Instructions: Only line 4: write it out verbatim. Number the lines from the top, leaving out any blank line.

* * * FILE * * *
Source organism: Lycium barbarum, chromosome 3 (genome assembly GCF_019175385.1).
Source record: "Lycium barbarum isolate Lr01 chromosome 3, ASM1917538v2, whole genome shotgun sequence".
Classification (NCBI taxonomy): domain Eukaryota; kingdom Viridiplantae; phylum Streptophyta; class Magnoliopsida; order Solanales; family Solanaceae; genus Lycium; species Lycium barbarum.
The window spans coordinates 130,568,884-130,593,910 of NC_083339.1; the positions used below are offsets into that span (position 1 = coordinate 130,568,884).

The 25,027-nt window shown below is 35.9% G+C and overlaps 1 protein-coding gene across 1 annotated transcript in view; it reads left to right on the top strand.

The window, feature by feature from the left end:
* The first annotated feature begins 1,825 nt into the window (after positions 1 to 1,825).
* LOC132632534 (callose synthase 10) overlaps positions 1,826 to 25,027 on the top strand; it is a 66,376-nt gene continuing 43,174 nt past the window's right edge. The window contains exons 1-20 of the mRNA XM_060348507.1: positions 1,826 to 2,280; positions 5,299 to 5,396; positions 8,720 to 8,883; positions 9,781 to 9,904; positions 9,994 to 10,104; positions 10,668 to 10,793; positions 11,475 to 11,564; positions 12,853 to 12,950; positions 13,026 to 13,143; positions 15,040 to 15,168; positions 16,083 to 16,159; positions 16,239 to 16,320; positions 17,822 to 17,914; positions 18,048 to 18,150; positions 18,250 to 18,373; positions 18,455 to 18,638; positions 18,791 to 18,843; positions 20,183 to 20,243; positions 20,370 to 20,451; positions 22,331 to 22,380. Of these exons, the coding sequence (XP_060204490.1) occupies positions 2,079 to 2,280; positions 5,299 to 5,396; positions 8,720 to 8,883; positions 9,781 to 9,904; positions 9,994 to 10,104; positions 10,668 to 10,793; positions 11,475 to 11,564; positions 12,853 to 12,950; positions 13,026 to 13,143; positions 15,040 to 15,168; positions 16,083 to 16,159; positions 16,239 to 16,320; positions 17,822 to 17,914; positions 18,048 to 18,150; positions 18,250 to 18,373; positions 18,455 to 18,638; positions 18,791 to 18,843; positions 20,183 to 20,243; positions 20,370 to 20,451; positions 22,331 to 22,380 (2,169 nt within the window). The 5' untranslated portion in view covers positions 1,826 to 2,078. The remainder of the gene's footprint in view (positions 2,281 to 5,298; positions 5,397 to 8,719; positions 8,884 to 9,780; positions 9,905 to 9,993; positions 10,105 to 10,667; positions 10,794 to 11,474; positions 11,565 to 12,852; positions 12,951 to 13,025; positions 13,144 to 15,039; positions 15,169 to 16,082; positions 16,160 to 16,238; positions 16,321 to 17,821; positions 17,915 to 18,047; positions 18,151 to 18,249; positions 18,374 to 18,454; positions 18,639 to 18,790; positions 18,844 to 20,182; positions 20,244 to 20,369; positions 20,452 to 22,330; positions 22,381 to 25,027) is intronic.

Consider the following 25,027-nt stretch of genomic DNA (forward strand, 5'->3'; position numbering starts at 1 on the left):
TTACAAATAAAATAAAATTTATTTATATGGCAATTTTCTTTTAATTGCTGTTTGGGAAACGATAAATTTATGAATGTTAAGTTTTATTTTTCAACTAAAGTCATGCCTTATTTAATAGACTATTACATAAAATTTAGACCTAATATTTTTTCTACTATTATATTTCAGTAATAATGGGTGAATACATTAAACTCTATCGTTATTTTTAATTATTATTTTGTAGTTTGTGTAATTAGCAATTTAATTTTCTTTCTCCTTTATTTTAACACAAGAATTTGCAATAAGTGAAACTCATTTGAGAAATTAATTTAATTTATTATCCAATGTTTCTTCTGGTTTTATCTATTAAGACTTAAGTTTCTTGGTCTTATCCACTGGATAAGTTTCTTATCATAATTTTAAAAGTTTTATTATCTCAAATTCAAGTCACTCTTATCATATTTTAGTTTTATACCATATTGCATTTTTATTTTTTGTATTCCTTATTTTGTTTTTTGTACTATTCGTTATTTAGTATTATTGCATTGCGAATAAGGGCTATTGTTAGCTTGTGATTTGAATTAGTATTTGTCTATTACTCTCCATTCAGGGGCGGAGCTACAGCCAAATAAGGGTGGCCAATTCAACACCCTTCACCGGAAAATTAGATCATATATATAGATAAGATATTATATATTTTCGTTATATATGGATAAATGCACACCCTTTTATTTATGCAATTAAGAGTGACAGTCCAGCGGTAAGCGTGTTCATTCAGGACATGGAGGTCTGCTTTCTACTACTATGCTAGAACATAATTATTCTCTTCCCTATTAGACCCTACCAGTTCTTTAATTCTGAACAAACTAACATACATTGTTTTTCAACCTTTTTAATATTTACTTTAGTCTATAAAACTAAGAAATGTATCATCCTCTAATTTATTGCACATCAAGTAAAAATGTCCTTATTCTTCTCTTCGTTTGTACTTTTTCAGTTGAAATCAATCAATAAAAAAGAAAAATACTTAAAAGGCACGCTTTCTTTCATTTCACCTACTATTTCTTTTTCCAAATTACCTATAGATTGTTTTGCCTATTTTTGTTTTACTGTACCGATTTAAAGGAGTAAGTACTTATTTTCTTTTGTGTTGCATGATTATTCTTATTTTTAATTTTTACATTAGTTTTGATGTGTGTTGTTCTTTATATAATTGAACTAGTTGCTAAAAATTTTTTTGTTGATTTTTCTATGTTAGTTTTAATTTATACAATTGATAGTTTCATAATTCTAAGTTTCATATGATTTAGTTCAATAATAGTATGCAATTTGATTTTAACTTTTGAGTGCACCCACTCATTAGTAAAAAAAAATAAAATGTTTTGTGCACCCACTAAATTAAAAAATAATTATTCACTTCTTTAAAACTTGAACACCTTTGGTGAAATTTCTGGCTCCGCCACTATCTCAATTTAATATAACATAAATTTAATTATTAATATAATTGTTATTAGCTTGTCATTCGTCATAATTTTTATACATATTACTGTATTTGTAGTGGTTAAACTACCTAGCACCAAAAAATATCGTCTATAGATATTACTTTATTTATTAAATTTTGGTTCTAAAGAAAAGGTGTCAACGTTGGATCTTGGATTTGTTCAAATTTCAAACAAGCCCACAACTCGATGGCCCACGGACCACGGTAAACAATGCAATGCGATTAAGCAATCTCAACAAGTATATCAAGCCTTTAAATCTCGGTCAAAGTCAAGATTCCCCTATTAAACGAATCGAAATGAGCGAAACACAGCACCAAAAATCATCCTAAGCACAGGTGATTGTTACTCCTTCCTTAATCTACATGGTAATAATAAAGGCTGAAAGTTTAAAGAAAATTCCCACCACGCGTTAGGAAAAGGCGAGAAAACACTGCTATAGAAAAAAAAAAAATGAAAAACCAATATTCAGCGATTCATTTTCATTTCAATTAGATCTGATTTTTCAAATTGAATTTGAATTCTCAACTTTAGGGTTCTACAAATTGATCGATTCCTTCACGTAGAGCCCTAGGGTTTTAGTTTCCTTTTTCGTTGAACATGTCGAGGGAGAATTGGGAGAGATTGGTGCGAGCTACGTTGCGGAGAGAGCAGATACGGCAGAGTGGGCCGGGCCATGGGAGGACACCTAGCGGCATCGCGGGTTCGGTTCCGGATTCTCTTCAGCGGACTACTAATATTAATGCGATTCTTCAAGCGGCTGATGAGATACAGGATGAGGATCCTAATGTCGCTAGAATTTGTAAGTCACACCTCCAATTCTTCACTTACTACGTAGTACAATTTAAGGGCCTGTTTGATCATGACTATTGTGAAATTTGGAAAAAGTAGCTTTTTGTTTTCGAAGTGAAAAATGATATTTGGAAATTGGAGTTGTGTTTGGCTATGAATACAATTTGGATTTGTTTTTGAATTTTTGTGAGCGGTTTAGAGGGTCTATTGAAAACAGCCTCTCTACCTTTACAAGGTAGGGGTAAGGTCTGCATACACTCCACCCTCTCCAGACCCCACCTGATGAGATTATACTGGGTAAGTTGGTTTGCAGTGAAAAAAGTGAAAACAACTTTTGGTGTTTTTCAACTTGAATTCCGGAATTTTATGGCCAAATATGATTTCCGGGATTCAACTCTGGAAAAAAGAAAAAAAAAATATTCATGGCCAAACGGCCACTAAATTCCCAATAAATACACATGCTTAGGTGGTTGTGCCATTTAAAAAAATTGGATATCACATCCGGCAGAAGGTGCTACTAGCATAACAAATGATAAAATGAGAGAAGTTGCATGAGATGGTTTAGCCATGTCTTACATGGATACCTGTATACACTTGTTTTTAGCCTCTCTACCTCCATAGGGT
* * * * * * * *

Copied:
The window spans coordinates 130,568,884-130,593,910 of NC_083339.1; the positions used below are offsets into that span (position 1 = coordinate 130,568,884).